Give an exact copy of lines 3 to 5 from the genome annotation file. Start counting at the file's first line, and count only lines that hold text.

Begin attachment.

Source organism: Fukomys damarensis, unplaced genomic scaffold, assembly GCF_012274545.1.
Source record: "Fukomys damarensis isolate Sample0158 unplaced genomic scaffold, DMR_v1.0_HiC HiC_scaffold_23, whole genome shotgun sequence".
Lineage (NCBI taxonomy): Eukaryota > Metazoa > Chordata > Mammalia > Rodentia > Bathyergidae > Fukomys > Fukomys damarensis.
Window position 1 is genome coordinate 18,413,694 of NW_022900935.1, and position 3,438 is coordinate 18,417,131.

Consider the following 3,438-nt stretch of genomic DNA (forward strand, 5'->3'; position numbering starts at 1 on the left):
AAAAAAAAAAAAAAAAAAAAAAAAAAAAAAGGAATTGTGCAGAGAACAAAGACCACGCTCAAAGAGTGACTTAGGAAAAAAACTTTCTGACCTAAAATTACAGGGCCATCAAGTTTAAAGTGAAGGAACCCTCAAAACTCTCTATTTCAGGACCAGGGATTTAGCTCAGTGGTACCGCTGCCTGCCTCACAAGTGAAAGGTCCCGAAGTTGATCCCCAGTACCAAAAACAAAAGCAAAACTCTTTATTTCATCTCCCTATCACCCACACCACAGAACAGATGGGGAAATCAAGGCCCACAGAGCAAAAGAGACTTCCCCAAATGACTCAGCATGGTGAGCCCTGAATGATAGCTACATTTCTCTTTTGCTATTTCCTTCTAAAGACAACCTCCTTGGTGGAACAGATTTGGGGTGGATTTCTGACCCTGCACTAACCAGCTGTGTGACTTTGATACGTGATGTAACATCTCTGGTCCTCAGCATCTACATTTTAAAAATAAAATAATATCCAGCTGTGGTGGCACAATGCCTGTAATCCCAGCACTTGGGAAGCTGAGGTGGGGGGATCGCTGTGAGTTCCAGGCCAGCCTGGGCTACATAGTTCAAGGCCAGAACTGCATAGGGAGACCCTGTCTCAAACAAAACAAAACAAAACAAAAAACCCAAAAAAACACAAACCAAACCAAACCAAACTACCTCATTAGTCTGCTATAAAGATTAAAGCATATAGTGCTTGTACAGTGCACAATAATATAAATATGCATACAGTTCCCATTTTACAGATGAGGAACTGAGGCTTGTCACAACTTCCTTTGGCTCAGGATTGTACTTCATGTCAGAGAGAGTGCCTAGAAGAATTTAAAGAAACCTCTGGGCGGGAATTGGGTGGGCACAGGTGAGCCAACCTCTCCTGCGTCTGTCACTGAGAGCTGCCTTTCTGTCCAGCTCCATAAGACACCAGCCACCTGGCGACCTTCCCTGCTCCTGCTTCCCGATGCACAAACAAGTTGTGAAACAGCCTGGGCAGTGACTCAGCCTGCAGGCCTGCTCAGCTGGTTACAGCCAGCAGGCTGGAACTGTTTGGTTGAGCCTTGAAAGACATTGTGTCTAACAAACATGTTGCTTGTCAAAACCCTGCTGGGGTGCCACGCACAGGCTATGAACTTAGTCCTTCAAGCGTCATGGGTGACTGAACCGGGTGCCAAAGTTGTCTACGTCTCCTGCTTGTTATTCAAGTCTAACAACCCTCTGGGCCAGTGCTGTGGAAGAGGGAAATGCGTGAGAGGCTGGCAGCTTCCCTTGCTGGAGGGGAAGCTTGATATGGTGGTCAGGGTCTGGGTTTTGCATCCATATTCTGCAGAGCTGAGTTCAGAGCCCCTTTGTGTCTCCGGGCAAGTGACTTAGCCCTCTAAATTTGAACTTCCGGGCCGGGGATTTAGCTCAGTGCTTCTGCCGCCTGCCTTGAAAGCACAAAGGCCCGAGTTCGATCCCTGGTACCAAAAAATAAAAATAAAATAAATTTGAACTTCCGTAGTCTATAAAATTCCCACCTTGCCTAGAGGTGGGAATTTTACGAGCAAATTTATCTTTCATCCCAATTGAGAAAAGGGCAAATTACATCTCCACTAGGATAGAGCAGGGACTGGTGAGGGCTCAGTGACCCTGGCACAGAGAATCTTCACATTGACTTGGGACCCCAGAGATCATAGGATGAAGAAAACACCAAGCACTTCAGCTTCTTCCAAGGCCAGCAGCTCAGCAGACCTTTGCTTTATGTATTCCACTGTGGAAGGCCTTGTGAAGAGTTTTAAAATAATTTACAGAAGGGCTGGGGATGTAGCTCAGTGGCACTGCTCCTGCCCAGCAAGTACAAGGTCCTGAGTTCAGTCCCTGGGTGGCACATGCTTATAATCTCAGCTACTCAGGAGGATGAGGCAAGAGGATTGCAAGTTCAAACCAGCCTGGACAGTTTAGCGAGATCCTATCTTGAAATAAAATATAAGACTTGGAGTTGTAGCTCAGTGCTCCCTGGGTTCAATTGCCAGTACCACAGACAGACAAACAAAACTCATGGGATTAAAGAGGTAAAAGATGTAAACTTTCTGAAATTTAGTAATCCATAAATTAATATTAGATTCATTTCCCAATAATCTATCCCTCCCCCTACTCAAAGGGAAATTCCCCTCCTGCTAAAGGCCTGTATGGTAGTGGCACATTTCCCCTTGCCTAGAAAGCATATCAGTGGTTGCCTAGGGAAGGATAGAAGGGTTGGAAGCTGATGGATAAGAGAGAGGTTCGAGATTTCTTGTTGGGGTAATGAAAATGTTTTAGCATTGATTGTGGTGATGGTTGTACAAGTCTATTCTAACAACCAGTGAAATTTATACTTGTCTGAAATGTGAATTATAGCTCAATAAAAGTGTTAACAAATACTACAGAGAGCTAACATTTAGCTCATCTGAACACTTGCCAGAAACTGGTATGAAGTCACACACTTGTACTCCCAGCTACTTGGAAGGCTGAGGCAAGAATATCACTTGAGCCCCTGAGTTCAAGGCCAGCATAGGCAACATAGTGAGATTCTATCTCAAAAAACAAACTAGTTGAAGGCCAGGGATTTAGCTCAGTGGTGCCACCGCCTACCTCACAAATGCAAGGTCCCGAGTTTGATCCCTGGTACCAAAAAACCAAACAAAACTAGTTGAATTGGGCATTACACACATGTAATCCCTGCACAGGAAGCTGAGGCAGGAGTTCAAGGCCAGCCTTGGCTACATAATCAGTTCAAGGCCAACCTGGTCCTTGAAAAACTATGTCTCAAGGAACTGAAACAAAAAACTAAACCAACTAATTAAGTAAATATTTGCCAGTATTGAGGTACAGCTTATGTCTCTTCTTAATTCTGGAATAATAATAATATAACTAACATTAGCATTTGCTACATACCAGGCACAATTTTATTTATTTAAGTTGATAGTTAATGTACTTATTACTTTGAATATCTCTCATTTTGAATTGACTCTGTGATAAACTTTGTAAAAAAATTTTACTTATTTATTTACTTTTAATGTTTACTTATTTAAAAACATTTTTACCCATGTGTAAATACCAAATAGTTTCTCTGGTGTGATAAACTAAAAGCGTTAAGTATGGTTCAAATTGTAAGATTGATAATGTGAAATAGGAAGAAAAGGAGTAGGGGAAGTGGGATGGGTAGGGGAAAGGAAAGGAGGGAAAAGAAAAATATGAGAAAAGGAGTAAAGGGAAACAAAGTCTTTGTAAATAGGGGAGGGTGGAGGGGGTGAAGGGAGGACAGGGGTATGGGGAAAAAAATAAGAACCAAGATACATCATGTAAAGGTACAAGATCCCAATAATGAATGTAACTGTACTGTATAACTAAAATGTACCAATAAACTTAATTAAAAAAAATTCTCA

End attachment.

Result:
Lineage (NCBI taxonomy): Eukaryota > Metazoa > Chordata > Mammalia > Rodentia > Bathyergidae > Fukomys > Fukomys damarensis.
Window position 1 is genome coordinate 18,413,694 of NW_022900935.1, and position 3,438 is coordinate 18,417,131.

Consider the following 3,438-nt stretch of genomic DNA (forward strand, 5'->3'; position numbering starts at 1 on the left):